New York Times columist Ross Douthat has some interesting comments today about what seems to be a rising tide of paranoia in the United States. Provoked by comments describing the Discovery Channel hostage taker of last week as both a left-wing terrorist (because he was an environmentalist) and a right-wing terrorist (because he opposed immigration), Douthat has reached a point where he finds it hard to take conspiracy-mongering seriously. He believes he'd be justified in not taking most of it seriously by the analysis of one Julian Sanchez, who describes conspiracy theories as a form of "symbolic belief." Sanchez describes symbolic belief as an assertion that "either work[s] as a public expression of some associated attitude or play[s] some role in defining the holder's self-conception." In other words, asserting a symbolic belief is like a confession of faith that identifies you with a group of fellow believers. The crucial aspect of symbolic belief, however, is that people don't really act on it as we'd expect, given the alarming nature of some such beliefs. "A subconscious lack of commitment to the truth of the belief renders it behaviorally inert," Sanchez writes. As a political example, he offers the failure of "truthers" to take the sort of actions that would seem to be required by their belief that George W. Bush somehow orchestrated the September 2001 terror attacks, while Douthat notes the failure of "birthers" to act appropriately on their belief that Barack Obama is an illegally elected alien President. In each case, their beliefs should make the believers act as if they faced a national emergency, but in most cases the only action proposed is voting for a particular political party.
Sanchez and Douthat are on to something, but neither explores the concept as fully as they might have. I'd agree that the sort of symbolic beliefs they describe are a form of belonging, of declaring yourself for a particular cause as well as denouncing a menace. I'd add that symbolic beliefs have a more obvious negative aspect. They are insults to the other side. They enable truthers to imply that all supporters of Bush were traitors. They enable birthers to treat Obama's supporters the same way. But that leaves the other question begging: why don't symbolic believers act according to the implications of their claims? They like to call people traitors, but why don't they treat people like traitors?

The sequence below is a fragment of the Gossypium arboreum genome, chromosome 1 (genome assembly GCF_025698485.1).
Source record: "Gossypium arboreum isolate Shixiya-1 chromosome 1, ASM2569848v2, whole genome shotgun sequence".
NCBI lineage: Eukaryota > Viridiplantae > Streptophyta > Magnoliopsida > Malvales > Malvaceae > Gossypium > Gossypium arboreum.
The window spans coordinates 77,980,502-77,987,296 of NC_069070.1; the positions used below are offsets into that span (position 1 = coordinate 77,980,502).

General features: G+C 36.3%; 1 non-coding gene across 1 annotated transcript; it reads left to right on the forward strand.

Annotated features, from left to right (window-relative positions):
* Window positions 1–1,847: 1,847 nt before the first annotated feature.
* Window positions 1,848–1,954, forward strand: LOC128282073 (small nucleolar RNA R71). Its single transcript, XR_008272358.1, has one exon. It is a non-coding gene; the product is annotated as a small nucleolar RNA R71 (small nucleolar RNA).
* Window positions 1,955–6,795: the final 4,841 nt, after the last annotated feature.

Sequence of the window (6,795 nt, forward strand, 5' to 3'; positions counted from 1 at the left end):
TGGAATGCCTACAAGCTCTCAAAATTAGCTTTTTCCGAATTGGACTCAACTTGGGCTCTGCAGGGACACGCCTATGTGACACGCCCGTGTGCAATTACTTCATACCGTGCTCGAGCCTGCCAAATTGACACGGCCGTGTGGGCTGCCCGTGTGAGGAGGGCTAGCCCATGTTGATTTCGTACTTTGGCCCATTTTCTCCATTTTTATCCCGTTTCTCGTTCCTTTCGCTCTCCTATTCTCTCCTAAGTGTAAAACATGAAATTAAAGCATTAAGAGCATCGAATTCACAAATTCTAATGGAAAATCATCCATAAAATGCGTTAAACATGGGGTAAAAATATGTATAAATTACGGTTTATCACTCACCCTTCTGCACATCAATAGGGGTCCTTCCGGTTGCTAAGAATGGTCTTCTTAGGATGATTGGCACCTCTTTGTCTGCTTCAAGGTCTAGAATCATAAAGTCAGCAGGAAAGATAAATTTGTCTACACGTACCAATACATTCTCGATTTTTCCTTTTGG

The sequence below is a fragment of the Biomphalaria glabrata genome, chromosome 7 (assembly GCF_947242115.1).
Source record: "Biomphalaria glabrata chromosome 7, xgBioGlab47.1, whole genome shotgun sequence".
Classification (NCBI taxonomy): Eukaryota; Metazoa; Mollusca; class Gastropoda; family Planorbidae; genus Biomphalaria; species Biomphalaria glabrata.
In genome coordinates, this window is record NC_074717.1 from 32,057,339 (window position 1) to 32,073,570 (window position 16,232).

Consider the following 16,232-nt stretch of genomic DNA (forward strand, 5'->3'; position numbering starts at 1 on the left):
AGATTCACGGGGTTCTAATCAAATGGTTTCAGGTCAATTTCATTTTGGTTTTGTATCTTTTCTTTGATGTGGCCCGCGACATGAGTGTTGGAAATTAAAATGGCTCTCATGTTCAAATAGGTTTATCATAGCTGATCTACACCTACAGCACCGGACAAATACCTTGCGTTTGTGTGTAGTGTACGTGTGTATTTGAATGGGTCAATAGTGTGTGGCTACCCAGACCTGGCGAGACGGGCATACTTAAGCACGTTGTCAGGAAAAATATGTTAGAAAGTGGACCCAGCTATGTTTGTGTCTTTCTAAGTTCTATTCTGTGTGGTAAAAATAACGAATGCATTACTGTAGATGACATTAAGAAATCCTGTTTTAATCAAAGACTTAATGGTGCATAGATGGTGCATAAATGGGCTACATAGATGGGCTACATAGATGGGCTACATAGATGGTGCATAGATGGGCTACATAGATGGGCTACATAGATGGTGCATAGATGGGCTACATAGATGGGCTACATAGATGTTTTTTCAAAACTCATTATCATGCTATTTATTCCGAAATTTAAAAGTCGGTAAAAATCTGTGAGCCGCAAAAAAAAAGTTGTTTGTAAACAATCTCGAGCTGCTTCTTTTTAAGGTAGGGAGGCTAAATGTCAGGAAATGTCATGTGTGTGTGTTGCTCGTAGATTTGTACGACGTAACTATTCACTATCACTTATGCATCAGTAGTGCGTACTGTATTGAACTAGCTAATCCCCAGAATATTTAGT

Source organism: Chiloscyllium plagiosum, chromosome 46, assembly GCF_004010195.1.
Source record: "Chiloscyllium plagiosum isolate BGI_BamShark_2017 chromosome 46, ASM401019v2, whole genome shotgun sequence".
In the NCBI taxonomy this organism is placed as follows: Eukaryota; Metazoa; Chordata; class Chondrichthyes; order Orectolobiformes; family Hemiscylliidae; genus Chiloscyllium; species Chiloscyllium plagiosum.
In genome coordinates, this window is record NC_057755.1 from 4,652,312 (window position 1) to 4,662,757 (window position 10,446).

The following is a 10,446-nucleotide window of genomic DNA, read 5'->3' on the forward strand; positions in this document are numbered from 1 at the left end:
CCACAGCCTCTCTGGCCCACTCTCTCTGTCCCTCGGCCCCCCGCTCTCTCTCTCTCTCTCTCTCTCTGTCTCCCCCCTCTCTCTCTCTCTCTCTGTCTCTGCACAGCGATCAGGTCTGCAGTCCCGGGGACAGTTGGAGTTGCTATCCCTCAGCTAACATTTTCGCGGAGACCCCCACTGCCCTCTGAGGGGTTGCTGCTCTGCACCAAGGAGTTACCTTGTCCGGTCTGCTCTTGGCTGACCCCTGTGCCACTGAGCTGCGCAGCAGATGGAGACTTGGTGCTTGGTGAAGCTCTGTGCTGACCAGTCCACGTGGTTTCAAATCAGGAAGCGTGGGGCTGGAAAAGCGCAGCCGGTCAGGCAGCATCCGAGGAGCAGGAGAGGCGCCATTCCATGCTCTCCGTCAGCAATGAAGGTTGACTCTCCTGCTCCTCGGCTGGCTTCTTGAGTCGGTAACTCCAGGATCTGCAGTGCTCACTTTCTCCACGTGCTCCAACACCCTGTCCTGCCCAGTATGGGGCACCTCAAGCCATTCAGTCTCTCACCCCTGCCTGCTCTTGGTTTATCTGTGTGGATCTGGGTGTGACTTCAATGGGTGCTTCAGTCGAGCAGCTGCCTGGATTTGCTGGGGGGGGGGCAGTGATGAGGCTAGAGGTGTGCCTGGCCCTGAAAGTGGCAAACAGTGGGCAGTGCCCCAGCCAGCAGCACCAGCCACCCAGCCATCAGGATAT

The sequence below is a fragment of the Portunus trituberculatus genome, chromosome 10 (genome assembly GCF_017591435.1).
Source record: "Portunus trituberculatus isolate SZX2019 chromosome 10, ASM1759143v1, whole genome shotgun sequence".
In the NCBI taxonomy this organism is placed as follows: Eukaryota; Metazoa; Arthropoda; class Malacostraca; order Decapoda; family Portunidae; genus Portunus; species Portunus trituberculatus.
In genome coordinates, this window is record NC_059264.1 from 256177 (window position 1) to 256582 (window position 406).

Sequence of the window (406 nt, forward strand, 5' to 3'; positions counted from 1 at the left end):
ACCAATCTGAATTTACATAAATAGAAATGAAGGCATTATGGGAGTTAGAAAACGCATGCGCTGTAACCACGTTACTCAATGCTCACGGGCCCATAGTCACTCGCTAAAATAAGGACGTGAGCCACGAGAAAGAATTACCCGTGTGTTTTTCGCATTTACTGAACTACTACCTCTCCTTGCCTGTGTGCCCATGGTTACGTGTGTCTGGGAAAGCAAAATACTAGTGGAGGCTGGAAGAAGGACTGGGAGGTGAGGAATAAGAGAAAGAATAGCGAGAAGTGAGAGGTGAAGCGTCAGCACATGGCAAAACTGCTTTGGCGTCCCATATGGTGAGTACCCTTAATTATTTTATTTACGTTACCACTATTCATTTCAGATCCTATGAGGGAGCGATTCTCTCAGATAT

Sanchez suggests that symbolic beliefs are held shallowly, if not falsely, that "there's some part of you that knows better" and keeps you from getting into "practical trouble." Since the symbolic belief is essentially a form of insult, it doesn't compel the believer to take the drastic actions that would seem to follow from the belief. It might clarify things to remind ourselves that most symbolic beliefs are conspiracy theories. A common effect of conspiracy theory, I suspect, is demoralization. Someone convinced of conspiracies so immense, subtle and fanatical as those asserted in recent times might understandably also believe that he and any group of likeminded people he might find are utterly powerless to cope with the conspiracy. Since conspiracy theorists fear complex systems, assassinations or other decapitation strikes might seem useless to them, while prosecuting conspirators through legal channels would seem laughably hopeless. Conspiracy theories may arise to explain feelings of helplessness as well as inculcate them. Symbolic beliefs probably serve a similar function. Birther-ism blossomed only after Obama was elected, for instance, while trutherism most likely really got going once America's path to war seemed inevitable and irresistible.
Douthat notes that conspiracy theories can be found everywhere, not just on the right or on the anti-statist fringe. Democrats and Democratic constituents seem to have more or less strongly held conspiracy theories of their own. Douthat thinks of the Discover Channel attacker as a conspiracy theorist, but wrote his column to assure us that most conspiracy theorists are unlikely to act as that man did. Since he's something of a conservative by Times standards, Douthat warns that "elites" may blow conspiracy theories out of proportion in order to discredit legitimate dissent against the Obama administration and the Democratic Congress. He notes, however, that Republicans played the same game in Bush's time. His conclusion, that "Americans still have more to fear from the folly of establishments than from the paranoia such follies summon up," is nonpartisan in application. What happens, however, when we have a paranoid establishment that has no reason to feel powerless when dealing with conspiracies or treason whose existence may only be symbolic? We may have less to fear from paranoids than from the establishment, but that doesn't mean we should vote for paranoids.